The persistence of addiction is better explained by socioeconomic deprivation related factors powerfully motivating goal-directed drug choice than by automaticity, habit or compulsion theories favoured by the brain disease model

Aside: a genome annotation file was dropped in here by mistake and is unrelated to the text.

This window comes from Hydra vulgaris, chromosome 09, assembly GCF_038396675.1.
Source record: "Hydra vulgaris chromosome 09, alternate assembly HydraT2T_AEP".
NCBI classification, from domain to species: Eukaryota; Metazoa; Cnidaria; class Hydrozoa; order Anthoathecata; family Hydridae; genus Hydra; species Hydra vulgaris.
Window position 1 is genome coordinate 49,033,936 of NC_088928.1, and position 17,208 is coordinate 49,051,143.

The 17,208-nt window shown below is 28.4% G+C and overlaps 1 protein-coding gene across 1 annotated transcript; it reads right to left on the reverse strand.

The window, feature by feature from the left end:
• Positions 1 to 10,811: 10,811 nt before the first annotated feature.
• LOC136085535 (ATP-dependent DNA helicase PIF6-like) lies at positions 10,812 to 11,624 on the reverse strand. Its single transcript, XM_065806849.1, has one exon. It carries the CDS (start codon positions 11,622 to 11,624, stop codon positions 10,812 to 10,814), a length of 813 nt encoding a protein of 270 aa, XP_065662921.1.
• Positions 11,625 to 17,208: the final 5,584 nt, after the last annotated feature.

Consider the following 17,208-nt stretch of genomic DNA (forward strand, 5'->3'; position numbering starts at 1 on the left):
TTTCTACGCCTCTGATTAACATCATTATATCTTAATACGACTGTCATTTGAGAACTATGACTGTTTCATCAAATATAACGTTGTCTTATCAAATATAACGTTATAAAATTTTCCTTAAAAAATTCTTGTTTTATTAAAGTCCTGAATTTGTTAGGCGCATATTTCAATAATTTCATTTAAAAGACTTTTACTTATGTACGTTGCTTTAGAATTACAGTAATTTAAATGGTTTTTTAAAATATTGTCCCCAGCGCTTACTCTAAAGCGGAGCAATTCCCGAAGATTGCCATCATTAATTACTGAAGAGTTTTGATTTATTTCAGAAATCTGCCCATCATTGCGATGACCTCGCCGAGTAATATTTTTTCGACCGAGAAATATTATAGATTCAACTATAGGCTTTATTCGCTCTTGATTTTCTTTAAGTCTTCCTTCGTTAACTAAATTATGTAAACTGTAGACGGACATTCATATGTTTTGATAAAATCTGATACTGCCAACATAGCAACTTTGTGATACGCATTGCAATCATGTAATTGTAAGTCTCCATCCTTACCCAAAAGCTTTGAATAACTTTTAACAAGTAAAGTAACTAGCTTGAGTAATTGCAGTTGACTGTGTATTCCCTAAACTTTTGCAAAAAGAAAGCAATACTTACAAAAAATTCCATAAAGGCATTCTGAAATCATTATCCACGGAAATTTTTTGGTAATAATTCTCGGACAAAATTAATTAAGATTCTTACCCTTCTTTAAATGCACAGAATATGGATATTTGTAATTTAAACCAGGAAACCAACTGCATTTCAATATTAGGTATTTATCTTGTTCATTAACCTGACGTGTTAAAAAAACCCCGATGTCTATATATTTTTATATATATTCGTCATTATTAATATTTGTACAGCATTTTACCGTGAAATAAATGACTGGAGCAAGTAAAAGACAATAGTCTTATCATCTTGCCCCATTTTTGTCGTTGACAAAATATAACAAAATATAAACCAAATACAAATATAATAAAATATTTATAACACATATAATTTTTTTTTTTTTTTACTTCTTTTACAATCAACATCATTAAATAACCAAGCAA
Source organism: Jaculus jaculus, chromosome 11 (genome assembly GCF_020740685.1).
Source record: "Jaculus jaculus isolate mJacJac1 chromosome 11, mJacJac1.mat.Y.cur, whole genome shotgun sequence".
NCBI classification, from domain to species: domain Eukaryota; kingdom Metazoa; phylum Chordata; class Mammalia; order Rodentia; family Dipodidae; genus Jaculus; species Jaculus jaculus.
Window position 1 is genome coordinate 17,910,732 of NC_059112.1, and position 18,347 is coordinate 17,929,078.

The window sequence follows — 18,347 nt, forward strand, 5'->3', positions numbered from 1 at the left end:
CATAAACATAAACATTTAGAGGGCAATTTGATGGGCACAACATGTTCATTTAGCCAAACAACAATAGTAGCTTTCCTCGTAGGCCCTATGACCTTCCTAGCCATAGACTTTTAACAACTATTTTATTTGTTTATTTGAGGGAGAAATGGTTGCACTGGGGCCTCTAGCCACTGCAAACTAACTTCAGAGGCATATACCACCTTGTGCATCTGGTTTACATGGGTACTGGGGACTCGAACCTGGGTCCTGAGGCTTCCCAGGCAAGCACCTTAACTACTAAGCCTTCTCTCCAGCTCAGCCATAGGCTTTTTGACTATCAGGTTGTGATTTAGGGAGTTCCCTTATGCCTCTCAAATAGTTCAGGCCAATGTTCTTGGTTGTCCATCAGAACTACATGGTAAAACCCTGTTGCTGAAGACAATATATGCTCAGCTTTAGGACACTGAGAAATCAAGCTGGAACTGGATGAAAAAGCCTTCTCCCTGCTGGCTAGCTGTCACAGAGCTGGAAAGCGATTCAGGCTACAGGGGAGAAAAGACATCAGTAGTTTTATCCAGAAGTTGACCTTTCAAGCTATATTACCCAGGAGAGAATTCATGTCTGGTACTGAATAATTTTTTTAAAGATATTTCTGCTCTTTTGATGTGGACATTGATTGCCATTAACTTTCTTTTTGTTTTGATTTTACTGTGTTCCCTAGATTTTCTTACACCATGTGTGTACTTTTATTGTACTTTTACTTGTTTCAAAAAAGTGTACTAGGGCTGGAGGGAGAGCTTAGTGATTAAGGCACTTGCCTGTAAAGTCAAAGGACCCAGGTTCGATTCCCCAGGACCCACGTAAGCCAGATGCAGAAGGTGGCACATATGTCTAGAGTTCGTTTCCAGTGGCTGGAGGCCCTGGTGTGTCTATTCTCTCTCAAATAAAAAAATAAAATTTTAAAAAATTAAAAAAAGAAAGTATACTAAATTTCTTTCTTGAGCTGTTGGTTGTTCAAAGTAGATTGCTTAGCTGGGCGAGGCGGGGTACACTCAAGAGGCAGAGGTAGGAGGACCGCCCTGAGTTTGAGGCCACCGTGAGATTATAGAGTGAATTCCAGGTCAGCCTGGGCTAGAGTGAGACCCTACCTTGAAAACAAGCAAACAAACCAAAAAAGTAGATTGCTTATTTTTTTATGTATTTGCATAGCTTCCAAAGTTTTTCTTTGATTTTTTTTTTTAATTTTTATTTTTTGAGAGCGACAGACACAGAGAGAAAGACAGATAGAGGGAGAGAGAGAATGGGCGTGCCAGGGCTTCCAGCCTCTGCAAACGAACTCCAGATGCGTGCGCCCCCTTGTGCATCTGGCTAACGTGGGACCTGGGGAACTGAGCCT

Since its inception, the brain disease model of addiction (BDMA) has iteratively explained the puzzle of addiction (why drug use persists despite harms) by appealing to various automaticity accounts, including (but not limited to) automatic cue reactivity, habit and compulsion theories. The current talk will evaluate this claim of the BDMA by reviewing studies which have experimentally tested whether individual variation in addiction (dependence) severity can plausibly be explained by propensity to automatic cue-elicited, habitual or compulsive control over drug choice. The evidence clearly indicates that drug choice, even in dependent individuals, is not automatic, habitual or compulsive in nature. Rather, the puzzle of addiction is better explained by factors related to socioeconomic deprivation powerfully augmenting the expected value of the drug relative to alternative rewards, promoting persistent goal-directed drug choice by outweighing expected harms. The implication is that there should be a reorientation of research funding priorities to focus on interventions that address social structural, environmental and psychosocial factors that motivate goal-directed drug choice, rather than pursuing (thus far) fruitless (in terms of therapeutic impact) investigations into proposed biomedical mechanisms underpinning automatic, habitual or compulsive drug seeking.
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